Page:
City of Desire || Peter Leight

A series of spaces, each one empty in its own way, each lacking something the others don’t have in a different way, when we move around we lean forward as if we’re slanting or pointing, letting our breath go first like the steam from a flashlight, not even keeping our hands to ourselves.  Not thinking let somebody else do it:  when we open our mouths we’re breathing together, checking in with our feelings, how are you feeling are you feeling okay?  Holding out our hands until somebody’s pulling us further inside what we’re inside of, as in Josef Albers’ emotionally disarming squares in squares:  it’s enough to be beautiful as long as you’re beautiful enough.  When the signs tell us to yield which of our desires are they referring to?  Sometimes I think we’re only hungry when there isn’t anything to eat as if desire is a searchlight looking for something to shine on.  Or is desire a sensitive light that only shines when there is something to see?  If we start swelling, bulging in places like a dress form, it’s only because there’s something inside that needs to come out, or is about to—I mean we’re all repeat offenders, like a straw that’s ready to be sucked on, it doesn’t do any harm.  Our lips are softening and blending together, cracking like a mosaic:  of course, it’s better when you want what you need, better when you need everything you want, sometimes I think we’re only hungry when there’s something to eat as if we’re giving too much weight to our desires, and we don’t even know where the resistance is coming from: it takes all our strength just to give in to the weakness.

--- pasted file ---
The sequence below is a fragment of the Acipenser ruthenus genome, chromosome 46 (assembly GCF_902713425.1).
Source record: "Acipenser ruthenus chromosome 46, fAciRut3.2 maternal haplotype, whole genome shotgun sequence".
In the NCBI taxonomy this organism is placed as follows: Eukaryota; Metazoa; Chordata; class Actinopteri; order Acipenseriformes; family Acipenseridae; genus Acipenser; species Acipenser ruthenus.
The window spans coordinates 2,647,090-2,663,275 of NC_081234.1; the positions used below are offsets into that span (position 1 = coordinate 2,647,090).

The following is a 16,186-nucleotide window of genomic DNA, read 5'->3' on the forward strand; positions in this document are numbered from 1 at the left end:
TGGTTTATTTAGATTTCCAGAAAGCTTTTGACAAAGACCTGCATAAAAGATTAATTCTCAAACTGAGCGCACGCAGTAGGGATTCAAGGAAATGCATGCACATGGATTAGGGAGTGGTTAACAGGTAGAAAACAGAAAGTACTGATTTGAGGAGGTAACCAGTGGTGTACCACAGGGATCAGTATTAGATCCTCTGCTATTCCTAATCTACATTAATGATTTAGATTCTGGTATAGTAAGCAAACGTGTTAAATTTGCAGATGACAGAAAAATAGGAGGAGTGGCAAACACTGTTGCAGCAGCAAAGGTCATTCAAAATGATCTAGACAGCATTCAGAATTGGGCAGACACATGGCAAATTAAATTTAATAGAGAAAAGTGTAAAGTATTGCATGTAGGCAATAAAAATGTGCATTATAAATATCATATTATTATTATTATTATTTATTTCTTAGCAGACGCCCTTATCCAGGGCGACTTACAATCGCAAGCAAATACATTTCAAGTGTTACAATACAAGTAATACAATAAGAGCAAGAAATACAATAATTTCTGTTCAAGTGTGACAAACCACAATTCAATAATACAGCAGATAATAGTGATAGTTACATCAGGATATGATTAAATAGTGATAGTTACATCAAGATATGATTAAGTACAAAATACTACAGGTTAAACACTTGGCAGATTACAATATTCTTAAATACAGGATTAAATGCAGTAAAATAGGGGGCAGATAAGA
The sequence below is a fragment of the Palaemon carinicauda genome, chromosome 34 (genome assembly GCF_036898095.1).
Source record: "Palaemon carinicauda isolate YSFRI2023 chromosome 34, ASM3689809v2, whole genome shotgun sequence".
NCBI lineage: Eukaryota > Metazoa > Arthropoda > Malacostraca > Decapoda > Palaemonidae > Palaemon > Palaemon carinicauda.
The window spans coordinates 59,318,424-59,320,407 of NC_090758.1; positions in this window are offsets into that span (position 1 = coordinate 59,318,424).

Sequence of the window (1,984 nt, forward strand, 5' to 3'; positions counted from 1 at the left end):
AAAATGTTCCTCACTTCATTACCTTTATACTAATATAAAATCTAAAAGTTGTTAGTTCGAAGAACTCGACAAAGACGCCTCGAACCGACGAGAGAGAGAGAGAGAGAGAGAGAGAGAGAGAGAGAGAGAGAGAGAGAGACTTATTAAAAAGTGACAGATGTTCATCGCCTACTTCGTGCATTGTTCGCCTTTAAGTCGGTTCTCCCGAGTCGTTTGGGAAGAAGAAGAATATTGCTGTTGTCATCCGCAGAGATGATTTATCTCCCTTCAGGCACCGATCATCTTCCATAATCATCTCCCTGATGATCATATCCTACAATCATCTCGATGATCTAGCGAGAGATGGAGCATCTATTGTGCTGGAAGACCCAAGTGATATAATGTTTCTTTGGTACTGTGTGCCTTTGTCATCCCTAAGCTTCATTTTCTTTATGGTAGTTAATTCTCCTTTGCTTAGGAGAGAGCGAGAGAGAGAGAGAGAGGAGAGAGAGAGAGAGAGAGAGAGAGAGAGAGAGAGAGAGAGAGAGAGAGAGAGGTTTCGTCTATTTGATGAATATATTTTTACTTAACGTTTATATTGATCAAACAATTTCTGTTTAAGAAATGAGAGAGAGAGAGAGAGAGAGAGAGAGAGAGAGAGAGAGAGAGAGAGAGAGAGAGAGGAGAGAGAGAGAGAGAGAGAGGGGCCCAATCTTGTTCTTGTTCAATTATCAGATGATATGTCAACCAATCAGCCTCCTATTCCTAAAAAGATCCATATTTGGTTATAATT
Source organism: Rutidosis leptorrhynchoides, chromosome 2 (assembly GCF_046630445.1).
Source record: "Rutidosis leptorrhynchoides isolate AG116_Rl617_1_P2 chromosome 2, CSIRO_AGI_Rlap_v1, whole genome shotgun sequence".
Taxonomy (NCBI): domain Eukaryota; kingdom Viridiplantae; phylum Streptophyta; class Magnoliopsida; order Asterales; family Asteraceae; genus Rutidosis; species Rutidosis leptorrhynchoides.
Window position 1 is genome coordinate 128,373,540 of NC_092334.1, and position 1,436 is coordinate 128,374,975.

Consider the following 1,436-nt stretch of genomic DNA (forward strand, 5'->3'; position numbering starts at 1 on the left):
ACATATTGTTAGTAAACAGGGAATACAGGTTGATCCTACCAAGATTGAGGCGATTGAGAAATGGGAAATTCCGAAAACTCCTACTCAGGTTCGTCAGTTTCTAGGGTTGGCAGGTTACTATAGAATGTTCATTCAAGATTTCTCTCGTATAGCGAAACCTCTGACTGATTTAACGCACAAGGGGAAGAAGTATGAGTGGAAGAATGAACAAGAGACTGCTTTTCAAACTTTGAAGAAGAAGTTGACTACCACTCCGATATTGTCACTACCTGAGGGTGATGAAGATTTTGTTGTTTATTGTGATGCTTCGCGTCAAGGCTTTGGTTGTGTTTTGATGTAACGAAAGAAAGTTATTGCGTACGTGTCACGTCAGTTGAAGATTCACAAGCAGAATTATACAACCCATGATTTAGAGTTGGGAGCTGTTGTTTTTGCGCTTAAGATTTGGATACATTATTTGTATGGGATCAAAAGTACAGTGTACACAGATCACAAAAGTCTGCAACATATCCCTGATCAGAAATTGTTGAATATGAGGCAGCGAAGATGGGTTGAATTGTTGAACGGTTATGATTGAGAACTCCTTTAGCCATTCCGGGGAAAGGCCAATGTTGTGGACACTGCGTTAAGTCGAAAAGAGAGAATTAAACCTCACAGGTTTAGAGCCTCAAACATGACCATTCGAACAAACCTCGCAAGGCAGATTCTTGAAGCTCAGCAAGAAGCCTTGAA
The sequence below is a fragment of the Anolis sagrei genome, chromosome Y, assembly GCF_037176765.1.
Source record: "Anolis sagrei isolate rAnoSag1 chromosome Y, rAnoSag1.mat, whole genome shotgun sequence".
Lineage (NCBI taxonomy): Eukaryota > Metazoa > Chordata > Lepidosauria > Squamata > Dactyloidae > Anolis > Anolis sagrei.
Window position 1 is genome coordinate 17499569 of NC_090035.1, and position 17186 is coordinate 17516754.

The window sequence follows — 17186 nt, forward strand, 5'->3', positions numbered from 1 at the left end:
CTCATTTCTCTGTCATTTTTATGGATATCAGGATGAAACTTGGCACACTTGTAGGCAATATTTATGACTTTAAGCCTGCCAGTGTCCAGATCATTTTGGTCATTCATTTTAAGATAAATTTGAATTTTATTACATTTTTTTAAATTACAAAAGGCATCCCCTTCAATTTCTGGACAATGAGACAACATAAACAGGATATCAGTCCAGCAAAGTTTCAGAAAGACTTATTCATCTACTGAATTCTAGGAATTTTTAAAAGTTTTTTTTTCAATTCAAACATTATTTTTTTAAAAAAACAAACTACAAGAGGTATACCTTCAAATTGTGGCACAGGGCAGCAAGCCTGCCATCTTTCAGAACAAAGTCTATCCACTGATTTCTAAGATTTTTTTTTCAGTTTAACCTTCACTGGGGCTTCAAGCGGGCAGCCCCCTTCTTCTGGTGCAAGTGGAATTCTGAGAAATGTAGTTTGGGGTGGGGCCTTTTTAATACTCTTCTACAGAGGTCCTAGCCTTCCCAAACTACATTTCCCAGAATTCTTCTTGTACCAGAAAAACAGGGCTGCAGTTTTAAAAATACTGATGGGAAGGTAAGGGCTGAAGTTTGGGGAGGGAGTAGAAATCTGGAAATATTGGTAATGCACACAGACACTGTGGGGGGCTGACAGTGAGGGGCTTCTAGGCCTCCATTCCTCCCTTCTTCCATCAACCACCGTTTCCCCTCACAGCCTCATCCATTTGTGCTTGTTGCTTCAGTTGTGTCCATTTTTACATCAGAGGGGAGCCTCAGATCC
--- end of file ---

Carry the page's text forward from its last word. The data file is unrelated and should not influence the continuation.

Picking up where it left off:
Peter Leight lives in Amherst, Massachusetts. He has previously published poems in Paris Review, AGNI, Antioch Review, Beloit Poetry Journal, New World, Tupelo Quarterly, and other magazines. 


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